Related entry: Marrubium (U. S. P.)—Marrubium
Preparation.—Take of the bark of red-root, roots of elecampane, spikenard, and comfrey, bark of wild cherry, and leaves and tops of hoarhound, each, 16 troy ounces; bloodroot, 8 troy ounces. Grind and mix the articles together. Make a syrup after the process directed for Compound Syrup of Aralia, using the same menstruum and the proportional amount of sugar to produce 24 pints of syrup. Each pint will contain the virtues of 4 ounces of the ingredients. In the earlier Dispensatories, this article was called Syrupus Araliae Compositus (Compound Syrup of Spikenard), but in consequence of the great improvement in the formula, and from the fact that this name has been now bestowed upon another preparation, the name of the article under consideration has been changed to avoid confusion.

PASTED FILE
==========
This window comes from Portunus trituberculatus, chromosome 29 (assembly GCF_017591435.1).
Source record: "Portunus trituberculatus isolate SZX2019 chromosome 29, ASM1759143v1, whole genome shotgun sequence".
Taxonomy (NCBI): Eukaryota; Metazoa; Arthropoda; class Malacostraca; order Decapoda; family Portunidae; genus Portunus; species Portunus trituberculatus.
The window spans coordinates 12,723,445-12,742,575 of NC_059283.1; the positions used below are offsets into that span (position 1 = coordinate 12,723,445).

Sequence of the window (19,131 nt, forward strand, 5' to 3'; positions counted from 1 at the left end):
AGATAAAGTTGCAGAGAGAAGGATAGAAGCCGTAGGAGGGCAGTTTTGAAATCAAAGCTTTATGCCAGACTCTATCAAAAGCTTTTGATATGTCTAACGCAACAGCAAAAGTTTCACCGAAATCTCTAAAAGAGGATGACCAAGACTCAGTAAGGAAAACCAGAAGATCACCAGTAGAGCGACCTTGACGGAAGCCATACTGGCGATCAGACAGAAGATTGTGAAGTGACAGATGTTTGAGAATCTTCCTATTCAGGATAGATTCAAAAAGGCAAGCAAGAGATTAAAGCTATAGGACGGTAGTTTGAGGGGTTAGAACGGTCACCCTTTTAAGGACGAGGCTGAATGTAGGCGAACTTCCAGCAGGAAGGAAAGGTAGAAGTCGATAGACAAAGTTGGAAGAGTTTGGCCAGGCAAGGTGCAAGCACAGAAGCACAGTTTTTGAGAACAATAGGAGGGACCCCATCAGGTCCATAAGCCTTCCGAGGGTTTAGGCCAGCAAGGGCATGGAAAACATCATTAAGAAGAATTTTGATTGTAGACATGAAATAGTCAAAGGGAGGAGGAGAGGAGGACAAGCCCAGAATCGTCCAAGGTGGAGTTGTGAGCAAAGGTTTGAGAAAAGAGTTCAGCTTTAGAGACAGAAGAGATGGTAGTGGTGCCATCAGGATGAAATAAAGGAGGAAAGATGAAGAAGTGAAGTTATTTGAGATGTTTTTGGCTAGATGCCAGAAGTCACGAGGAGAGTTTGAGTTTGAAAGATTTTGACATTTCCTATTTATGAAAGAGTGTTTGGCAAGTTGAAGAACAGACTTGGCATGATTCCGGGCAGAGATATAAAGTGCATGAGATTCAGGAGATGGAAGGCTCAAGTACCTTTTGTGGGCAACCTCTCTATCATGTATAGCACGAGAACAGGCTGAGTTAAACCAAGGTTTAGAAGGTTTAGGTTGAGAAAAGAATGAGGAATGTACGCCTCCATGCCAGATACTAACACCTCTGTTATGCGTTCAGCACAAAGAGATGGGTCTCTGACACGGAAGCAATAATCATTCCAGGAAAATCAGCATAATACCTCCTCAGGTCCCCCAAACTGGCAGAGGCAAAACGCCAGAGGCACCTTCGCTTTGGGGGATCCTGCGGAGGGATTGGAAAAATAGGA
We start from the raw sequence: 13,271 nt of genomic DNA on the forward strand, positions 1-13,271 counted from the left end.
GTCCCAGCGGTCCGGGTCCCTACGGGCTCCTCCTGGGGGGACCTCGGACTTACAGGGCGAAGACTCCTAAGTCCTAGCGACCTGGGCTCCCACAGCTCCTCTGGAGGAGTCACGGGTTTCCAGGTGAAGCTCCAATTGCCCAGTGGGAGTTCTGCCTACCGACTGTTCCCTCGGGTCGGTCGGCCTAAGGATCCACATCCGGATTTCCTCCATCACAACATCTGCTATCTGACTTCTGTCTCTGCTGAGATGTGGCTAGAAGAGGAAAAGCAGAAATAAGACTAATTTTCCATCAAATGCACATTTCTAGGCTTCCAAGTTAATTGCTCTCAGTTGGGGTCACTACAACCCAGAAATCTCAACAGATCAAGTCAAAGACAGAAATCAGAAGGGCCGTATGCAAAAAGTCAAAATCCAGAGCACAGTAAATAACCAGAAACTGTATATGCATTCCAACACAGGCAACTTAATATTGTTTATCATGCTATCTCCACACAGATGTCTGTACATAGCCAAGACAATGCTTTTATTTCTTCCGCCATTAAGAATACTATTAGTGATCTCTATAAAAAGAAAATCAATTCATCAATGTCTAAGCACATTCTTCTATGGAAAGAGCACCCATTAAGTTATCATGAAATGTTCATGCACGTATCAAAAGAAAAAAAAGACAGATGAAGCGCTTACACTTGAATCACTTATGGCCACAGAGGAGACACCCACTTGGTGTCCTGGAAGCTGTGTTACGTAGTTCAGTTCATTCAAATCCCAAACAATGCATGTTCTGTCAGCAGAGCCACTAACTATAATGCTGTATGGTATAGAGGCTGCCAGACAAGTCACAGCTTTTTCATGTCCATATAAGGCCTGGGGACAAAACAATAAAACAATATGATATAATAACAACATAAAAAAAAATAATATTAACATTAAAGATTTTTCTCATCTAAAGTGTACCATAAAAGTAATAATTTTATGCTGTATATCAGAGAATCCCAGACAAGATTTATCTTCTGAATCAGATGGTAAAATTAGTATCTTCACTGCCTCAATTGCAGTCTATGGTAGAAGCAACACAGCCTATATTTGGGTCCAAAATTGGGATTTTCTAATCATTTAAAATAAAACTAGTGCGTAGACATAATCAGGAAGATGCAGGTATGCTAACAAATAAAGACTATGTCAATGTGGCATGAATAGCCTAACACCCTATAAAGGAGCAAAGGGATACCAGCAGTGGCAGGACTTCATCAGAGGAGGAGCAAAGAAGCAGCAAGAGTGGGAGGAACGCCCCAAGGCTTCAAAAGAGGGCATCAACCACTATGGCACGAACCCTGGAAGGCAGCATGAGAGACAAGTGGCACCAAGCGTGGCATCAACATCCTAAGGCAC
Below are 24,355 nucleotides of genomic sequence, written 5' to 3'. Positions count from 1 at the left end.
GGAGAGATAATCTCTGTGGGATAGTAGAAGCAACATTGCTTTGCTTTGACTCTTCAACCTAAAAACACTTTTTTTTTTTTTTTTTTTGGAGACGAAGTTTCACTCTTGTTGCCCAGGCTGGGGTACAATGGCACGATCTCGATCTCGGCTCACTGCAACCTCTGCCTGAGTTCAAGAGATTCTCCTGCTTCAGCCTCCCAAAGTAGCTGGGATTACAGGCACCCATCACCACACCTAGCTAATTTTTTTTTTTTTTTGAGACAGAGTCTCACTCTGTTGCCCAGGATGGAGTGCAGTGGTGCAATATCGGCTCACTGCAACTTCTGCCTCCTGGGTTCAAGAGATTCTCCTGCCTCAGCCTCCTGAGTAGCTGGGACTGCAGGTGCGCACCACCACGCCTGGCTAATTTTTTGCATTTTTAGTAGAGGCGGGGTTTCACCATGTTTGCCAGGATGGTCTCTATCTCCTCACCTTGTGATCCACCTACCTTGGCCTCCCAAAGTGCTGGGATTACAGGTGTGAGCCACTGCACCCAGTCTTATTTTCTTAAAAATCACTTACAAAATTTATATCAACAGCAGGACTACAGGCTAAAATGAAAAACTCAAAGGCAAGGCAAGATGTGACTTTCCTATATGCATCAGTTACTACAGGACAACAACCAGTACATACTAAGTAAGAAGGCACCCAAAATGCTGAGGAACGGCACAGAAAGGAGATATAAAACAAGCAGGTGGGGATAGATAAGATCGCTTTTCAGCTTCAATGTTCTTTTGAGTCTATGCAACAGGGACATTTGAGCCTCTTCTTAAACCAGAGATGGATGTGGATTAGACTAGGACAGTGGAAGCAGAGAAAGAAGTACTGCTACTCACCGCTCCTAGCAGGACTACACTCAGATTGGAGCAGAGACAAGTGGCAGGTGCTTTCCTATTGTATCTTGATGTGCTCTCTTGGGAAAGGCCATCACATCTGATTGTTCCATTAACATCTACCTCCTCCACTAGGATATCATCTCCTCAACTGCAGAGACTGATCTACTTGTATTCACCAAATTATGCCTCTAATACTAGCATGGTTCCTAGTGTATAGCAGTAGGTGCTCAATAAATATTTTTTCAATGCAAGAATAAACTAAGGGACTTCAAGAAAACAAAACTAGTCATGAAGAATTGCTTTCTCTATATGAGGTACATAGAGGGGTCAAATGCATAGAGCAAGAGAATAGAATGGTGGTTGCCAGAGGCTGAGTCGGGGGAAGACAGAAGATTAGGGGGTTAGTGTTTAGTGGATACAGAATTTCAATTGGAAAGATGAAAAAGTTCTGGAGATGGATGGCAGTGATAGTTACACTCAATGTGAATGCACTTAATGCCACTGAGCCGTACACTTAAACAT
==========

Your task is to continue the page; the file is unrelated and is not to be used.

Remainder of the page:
Action, Medical Uses, and Dosage.—This is an elegant remedy for obstinate coughs of long standing, and pulmonary affections generally. It has been called "Pulmonary Balsam," but is superior to the preparation bearing this name in past years. It is often employed advantageously in pulmonary and bronchial difficulties, combined with 1/4 part of fluid extract of queen's root. The dose of the syrup is 1/2 fluid ounce, 3 or 4 times a day.
King's American Dispensatory, 1898, was written by Harvey Wickes Felter, M.D., and John Uri Lloyd, Phr. M., Ph. D.